More than half (53 per cent) of the world’s largest pension funds say the prospect of a global recession is their No. 1 short-term concern and the same percentage expect a recession to take place in the next 12 months, according to a new survey by the Official Monetary and Financial Institutions Forum.

The survey, which polled 22 global public pension funds with combined assets under management of US$4.3 trillion, found the top factors impacting investment approaches over the next 12 to 24 months were inflation (roughly 20 per cent), climate change (roughly 20 per cent), geopolitics (nearly 10 per cent) and technological change (roughly five per cent).

Private equity saw lower net demand than in previous years, with more than half of respondents
highlighting illiquidity (71 per cent) and valuations (57 per cent) as primary barriers to investing more in private markets.

Read: Prospect of global economic slowdown tops list of institutional investor concerns: survey

Two-fifths (40 per cent) of pension funds said they expect to increase their exposure to infrastructure over the next 12 to 24 months, while more than 10 per cent indicated they’ll increase allocations to commodities and government/inflation-linked bonds. Notably, just 13 per cent of respondents said they expect to reduce their exposure to real estate.

“About 15 per cent [of funds polled] suggested they will increase their exposure to real estate, but close to 30 per cent suggested they’re looking to draw down the holdings of real estate assets,” says Nikhil Sanghani, managing director of research at the OMFIF.

When it comes to investing in China, nearly three-quarters (73 per cent) of respondents highlighted regulation and geopolitics as the main deterrents. And none of the respondents indicated a positive outlook for its economy or expected higher relative returns from Chinese assets. Rather, 40 per cent selected India as the most attractive emerging market due to its government’s investment in infrastructure.

Read: Global investors increasing allocations to infrastructure, real estate: survey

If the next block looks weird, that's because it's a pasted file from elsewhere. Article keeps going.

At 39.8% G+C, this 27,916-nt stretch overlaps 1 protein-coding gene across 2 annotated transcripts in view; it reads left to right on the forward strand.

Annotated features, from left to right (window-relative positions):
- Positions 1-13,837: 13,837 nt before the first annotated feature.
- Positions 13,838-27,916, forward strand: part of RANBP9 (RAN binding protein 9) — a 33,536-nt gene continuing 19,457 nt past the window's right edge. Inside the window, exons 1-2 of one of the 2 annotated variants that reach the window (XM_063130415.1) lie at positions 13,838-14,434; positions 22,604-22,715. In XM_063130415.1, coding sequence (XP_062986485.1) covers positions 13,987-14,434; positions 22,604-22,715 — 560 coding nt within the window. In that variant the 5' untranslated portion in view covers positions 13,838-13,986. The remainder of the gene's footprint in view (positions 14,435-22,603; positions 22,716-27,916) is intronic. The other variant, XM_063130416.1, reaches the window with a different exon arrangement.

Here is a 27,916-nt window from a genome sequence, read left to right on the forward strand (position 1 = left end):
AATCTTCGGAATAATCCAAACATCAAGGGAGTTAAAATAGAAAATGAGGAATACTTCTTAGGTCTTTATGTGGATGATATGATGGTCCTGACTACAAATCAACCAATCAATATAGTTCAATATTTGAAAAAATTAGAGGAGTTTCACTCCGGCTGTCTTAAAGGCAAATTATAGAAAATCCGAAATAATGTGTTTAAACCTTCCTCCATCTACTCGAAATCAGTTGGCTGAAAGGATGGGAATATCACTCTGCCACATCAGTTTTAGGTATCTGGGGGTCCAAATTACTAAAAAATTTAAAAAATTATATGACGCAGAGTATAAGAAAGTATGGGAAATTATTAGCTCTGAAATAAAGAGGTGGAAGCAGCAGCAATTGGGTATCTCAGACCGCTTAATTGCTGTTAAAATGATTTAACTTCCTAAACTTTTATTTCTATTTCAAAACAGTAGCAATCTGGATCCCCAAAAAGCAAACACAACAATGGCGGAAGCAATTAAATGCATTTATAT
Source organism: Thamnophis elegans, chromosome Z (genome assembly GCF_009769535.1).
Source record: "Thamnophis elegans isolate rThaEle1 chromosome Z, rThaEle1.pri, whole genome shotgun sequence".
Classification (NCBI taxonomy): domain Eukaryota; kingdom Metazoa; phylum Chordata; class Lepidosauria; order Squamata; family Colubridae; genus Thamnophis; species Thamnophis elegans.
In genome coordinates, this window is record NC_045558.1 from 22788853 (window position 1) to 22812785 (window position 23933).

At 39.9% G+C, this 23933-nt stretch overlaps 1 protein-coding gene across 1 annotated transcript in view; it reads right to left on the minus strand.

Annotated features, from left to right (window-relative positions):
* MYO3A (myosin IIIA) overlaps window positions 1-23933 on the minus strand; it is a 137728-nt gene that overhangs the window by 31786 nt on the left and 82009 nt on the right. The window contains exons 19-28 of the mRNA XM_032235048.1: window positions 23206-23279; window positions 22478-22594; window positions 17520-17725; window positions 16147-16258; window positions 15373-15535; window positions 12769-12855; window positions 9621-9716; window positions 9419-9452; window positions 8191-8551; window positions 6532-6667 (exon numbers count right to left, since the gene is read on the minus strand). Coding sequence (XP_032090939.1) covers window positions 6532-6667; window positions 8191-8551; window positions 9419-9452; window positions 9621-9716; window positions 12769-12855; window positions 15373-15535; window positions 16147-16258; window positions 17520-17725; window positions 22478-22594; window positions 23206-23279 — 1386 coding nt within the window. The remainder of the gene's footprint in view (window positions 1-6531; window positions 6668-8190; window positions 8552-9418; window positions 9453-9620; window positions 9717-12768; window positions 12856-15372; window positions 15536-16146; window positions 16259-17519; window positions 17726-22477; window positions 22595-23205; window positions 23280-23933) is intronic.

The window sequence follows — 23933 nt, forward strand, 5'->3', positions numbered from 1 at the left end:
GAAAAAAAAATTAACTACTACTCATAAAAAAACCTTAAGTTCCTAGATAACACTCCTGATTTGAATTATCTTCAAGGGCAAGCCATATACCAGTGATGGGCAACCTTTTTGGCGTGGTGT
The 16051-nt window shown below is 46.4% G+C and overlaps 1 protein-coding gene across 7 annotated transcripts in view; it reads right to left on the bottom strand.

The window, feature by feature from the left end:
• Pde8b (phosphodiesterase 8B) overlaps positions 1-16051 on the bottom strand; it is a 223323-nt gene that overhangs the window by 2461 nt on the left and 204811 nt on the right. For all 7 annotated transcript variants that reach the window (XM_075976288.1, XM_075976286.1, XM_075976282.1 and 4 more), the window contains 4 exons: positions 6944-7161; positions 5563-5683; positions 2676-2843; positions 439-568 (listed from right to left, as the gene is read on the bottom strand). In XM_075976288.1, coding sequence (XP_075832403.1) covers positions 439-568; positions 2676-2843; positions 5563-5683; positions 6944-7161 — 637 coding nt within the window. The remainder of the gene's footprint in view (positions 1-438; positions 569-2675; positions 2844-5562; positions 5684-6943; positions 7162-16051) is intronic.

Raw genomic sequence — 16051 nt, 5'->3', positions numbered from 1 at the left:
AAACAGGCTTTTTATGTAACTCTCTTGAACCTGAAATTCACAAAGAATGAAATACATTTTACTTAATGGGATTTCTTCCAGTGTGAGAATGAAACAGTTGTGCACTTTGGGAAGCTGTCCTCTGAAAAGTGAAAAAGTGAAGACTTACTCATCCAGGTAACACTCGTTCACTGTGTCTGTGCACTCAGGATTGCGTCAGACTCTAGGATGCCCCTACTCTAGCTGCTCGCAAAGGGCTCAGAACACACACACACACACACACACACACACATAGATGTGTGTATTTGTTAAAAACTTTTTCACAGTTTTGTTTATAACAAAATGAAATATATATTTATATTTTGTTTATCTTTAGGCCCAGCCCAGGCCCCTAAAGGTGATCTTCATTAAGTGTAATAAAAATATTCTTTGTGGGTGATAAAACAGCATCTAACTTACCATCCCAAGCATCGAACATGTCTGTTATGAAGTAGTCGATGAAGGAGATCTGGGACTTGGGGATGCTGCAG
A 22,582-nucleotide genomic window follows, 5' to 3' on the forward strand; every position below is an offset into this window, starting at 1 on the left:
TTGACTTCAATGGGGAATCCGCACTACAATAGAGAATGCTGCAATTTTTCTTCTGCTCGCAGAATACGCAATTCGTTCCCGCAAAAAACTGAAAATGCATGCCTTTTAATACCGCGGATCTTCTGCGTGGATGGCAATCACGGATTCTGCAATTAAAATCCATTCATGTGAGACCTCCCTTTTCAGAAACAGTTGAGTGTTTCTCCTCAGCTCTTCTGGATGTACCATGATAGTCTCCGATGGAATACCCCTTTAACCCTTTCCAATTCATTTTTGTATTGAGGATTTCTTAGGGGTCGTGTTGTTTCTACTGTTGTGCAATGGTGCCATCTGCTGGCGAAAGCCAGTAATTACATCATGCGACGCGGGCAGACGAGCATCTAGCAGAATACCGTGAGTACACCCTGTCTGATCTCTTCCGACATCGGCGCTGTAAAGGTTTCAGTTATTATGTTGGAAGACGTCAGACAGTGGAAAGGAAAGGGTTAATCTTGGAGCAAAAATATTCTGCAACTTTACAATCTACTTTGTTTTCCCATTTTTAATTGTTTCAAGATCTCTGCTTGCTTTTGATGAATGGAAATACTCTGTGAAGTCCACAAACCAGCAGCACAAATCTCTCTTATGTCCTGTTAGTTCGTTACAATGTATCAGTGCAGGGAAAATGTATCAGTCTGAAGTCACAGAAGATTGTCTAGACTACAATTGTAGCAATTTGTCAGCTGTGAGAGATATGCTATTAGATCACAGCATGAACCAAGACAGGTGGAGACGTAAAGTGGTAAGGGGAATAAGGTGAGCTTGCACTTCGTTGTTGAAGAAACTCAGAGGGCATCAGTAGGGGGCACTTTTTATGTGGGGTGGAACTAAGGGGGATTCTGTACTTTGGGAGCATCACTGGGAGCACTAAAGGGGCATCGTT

“We asked the question of what’s the most attractive emerging market [and] the most popular answer was India,” says Sanghani. “Quite a few selected Brazil [and] Mexico. Indonesia is perhaps an area which could benefit . . . from the green transition because [it’s] rich in certain commodities that would assist the green transition.”

When asked about the most important economic factor impacting their investment strategy over the next five to 10 years, half (50 per cent) of pension funds identified equilibrium real interest rates and a quarter (25 per cent) cited demographics. Indeed, nearly three-quarters (71 per cent) said they’re exploring new asset classes or methods of diversification in response to changing demographics.

Almost all funds said they integrate environmental, social and governance factors into their portfolio decisions and more than 30 per cent indicated they’re going to increase allocations to green bonds and green real assets in the near term, says Sanghani. “But when you ask, in a more general sense, . . . what [they’re] planning in this . . . ESG space, . . . it’s very much a sense of increasing investment in green and sustainable industries — renewable energy [and] greenfield projects . . . seem to be a more popular route.”

Read: Majority of global public investors focused on ESG policies: report